This is how I study and take notes. I’ve adapted this system from many other tumblr posts I’ve seen, as well as from guidance from teachers in school. Hopefully you will find something useful in this post!
1. Quick Pre-Read/Annotation: Before class, quickly flip through the lesson of the day in your textbook or handouts and highlight things that jump out at you: key concepts, vocabulary words, that kind of thing. This is so you aren’t walking into a lesson completely blind and you should be able to form some questions to ask in class as well.
2. Rough Draft Notes: I bring a spiral bound notebook to each class; this notebook is for rough draft notes. Make the headline bold and include the lesson title, page numbers, and the date. Don’t worry about neatness, just try to get complete notes that you can condense and make cohesive later. Also be sure to write down any more questions that come up, so you can get them all answered sooner rather than later.
3. Annotate Further: After class but ideally on the same day, annotate your class readings or textbook and your RDN further. If this is math or science, make connections in the margin of your textbook between examples and theories or proofs. If you’re studying English, annotate for deeper concepts and meanings, as well as for syntax. Use sticky notes to write down and mark any questions you may have, as well sticky tabs to indicate pages that hold especially important information.
4. Do The Work: Work out all your math problems. Read your novel for English. Listen to Spanish radio. The only way to truly learn the material is if you practice, practice, practice. Also, I try to take full advantage of my math and science books. They’re usually filled with extra problems, projects, and pre-tests that can greatly aid in understanding the material and possibly boost your grade up a few points, as well.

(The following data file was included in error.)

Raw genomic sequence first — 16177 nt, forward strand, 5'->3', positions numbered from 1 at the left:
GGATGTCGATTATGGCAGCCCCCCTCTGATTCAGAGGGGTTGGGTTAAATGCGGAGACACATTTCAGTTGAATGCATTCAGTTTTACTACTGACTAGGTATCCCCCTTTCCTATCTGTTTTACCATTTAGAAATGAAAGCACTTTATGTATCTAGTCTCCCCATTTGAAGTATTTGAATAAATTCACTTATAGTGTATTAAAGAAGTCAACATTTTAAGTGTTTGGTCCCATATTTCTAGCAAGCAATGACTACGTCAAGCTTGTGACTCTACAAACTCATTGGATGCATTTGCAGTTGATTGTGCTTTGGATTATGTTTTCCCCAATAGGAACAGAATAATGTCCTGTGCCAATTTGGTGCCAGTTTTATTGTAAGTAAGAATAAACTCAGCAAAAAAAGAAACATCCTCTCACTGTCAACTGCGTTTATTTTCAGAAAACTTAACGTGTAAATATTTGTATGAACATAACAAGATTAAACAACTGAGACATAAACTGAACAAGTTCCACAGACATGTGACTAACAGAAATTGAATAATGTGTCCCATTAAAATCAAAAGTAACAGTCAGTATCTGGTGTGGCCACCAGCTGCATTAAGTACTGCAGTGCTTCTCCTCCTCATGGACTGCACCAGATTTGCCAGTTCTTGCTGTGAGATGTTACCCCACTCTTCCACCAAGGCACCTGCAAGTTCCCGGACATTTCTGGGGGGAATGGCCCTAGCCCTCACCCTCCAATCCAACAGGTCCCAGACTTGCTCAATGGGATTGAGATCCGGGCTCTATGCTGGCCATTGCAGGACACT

5. Final Draft Notes: Mondays and Tuesdays are my “study days,” where I take my annotated readings and rough draft notes and condense them all into “final draft” notes. I find Cornell Notes to be very useful in this purpose, but any style works, really. When using the Cornell style of note taking for a final draft, i make sure the left-side questions are all deeper meaning and yet answerable, not clarifying questions that I would need to ask my teacher. If this is math, you should style your FDN like a typical textbook page: have a vocab section, multiple example problems fully worked out, and theories written out in your own words. If these are notes for a book you’re reading in English, it won’t be too different. Have a vocabulary section, a syntax section, an important quote section, and a final section with historical or outside connections that you can use when writing an essay. I store my FDN in chronological order in three ring binders divided by class that I keep on my desk at home. These are my study guides for use when writing essays, doing research projects, or studying for exams.
There you go guys, oh and also these coffee recipes might help: x